Building the wet dock

YOU could not buy a small house or, on some parts of the Suffolk coast, a beach hut for £65,158, yet this was the original quote in the 1830s to create a 33-acre wet dock on the natural wide sweeping bend on the River Orwell.

YOU could not buy a small house or, on some parts of the Suffolk coast, a beach hut for £65,158, yet this was the original quote in the 1830s to create a 33-acre wet dock on the natural wide sweeping bend on the River Orwell.

Like most major projects it in the end cost much more. Some said it was as high as £130,000, a huge sum at the time.

It was a brave and inspired decision to go ahead with building the country's largest dock, which has now become The Waterfront, largely a leisure and residential area. Work started in the 1830s to turn the tidal port into a thriving centre of shipping and trade.

The area of enclosed water created then dwarfed anything on the Thames, Liverpool or Hull.

The first ship entered into the lock gates in January 1842. The lock was then off New Cut East. This presented a problem for larger ships having to make a difficult turn into the dock. The present lock, giving a straight run from the river was opened with great ceremony on 27 July 1881. It was quite a day for Ipswich as our proud Victorian ancestors also opened the new post office on the Cornhill and the Museum in High Street.

New Cut was constructed through land in the Stoke area of town. This was to give access to the lock, allow craft to travel up and down the river to Stowmarket and take the water from the River Gipping down river. This created an island of 14 acres. New cut had trees and a promenade until it was lost to industrial expansion around 1920.

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The dock provided work for several generations. Coal, grain, timber and local products moved through the port. There were many public houses around the dock ready to quench the thirst of the workers.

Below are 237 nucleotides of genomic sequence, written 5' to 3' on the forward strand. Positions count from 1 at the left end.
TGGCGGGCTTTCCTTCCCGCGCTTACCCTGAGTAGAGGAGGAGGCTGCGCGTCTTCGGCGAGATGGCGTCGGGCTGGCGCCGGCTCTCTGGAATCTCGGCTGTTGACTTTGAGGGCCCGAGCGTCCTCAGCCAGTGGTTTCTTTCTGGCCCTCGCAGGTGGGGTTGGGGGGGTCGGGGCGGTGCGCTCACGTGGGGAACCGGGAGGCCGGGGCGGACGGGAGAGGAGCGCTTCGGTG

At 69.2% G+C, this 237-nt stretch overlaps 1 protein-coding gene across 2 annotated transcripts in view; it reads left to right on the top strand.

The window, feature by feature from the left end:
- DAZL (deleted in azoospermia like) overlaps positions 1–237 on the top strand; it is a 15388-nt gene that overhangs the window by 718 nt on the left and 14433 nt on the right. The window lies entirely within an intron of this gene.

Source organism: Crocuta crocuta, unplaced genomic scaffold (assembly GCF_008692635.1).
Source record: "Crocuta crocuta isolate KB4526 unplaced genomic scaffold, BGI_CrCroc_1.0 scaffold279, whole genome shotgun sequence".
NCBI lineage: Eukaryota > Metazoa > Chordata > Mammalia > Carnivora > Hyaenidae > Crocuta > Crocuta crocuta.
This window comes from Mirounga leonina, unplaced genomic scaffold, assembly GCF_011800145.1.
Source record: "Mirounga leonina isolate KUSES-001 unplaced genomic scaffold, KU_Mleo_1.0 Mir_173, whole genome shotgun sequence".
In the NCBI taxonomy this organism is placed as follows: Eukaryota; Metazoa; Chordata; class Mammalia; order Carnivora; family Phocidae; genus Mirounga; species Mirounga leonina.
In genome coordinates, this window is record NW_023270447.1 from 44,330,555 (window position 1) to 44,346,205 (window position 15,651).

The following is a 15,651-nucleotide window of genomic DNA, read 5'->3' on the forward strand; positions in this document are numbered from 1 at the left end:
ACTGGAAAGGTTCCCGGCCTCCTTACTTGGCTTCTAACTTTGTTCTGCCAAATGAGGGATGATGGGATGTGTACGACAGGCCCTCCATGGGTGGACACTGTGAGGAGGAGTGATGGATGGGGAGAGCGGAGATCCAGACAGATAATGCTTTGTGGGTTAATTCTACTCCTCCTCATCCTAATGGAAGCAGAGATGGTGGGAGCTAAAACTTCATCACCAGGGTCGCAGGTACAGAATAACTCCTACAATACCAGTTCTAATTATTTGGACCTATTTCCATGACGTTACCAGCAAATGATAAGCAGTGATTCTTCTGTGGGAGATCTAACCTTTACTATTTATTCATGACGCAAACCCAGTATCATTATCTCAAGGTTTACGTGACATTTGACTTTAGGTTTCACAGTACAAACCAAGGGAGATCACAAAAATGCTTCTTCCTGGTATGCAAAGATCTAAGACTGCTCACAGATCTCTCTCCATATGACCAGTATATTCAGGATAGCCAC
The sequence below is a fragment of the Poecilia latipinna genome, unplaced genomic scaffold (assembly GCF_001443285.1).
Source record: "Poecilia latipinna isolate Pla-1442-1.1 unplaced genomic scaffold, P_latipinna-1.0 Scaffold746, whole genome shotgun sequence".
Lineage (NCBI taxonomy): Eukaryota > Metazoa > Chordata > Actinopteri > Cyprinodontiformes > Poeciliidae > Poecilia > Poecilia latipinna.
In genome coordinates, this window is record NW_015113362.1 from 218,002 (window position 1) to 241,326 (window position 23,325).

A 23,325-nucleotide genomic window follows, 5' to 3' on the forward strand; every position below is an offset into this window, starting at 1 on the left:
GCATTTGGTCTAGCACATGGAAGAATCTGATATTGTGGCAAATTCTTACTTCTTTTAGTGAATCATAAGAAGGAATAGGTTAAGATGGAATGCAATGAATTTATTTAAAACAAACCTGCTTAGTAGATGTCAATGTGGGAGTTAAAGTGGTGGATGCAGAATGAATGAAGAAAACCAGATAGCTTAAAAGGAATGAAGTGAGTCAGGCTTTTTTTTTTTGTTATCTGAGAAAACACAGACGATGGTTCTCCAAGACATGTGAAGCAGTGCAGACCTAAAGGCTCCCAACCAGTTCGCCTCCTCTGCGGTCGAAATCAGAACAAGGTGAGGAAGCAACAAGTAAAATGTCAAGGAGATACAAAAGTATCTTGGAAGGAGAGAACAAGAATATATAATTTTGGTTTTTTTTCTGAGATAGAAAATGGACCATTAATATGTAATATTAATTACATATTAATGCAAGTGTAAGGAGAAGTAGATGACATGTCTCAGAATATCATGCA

I recently published a photograph in Kindred Spirits of the lock gate crew taken in the 1950s. This has brought memories of living and working in the area from readers.

Mrs P Race of Congreve Road, Ipswich, lived in cottages on New Cut East, built for the lock gate staff. Mrs Race said. “I was six or seven when my parents moved to Ipswich, my father Mr Fisk, who was known as 'Stormy', got a job with the Ipswich Dock Commission as a lock-gate man. The gates were opened by hand then. We lived on New Cut East in one of the two cottages that then had front gardens. Brown's Timber Yard was at the back of our cottages. Nearby was the Lock Tavern public house and a shop, which sold oil, rope, and sails etcetera. There was a slipway into New Cut where a boat came every day to take men down the river to work on ships too big to get into Ipswich.

“Close by were three more cottages on New Cut East where other lock gate men lived. They were Mr Bruning, Mr Newmas, and Mr Coe. At this time the then lock master lived next door to us. The two cottages had at one time been one house. When Landseer Road was built they erected six or eight individual houses behind Cobbold's Brewery for the Dock Commission so we moved there. My father had an allotment there. My brother and I liked to go and pick the raspberries. We had a perfect view of Cliff Quay when, during the Second World War, the Germans bombed there.